Their homes have been destroyed and they've lost family members and friends.
Each day they risk their lives just to get to work. They are driven by the
desire to report accurately the situation in Iraq, to tell others what is
happening in a world that is dissolving around them.
Created in 1990, the IWMF Courage in Journalism Awards honour women
journalists who have shown extraordinary strength of character and integrity
while reporting the news under dangerous or difficult circumstances. This
year's awards will be presented at ceremonies in New York on October 23 and
in Los Angeles on October 30.
The International Women's Media Foundation was launched in 1990 with a
mission to strengthen the role of women in the news media worldwide. The
IWMF network includes women and men in the media in more than 130 countries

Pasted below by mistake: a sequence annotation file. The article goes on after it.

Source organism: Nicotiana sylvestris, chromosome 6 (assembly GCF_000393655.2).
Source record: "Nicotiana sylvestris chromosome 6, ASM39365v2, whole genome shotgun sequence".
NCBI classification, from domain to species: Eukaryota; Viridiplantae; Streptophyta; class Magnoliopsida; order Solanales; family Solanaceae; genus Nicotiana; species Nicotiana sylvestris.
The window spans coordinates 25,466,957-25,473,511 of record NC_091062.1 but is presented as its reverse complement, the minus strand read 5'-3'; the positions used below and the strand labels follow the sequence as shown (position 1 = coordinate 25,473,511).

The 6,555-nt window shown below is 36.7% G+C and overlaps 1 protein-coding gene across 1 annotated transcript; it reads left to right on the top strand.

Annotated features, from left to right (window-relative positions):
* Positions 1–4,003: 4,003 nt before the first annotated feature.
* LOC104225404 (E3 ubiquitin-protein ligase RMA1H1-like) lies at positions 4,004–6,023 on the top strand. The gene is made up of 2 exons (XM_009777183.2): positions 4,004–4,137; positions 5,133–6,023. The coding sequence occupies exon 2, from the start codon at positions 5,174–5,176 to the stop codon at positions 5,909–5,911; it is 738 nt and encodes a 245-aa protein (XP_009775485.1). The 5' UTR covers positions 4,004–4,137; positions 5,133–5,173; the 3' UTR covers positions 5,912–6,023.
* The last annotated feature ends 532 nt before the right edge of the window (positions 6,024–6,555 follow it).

1st Jun 2007 23:35 GMT
By Pete Rosenberyt
CARBONDALE - The Southern Illinois University School of Law honored a
prominent lawyer and outspoken advocate for human rights in the African
nation of Zimbabwe during commencement ceremonies on Saturday, May 12. 2007.
Arnold Tsunga received the law school's 2007 Rule of Law Citation. The
citation is a formal recognition by law school faculty "of the important
tradition of the legal profession that requires lawyers to stand firm in
support of liberty and justice in the face of oppression and, by their words
and actions, to honor and support the Rule of Law even at great personal
risk," Dean Peter C. Alexander said.
A total of 121 law students earned degrees in ceremonies at Southern
Illinois University Carbondale's Shryock Auditorium.
Tsunga is executive director of the Zimbabwe Lawyers for Human Rights;
secretary to the Law Society of Zimbabwe; chair of the Zimbabwe Human Rights
Association, or ZimRights; and a trustee of an independent radio station,
"Voice of the People."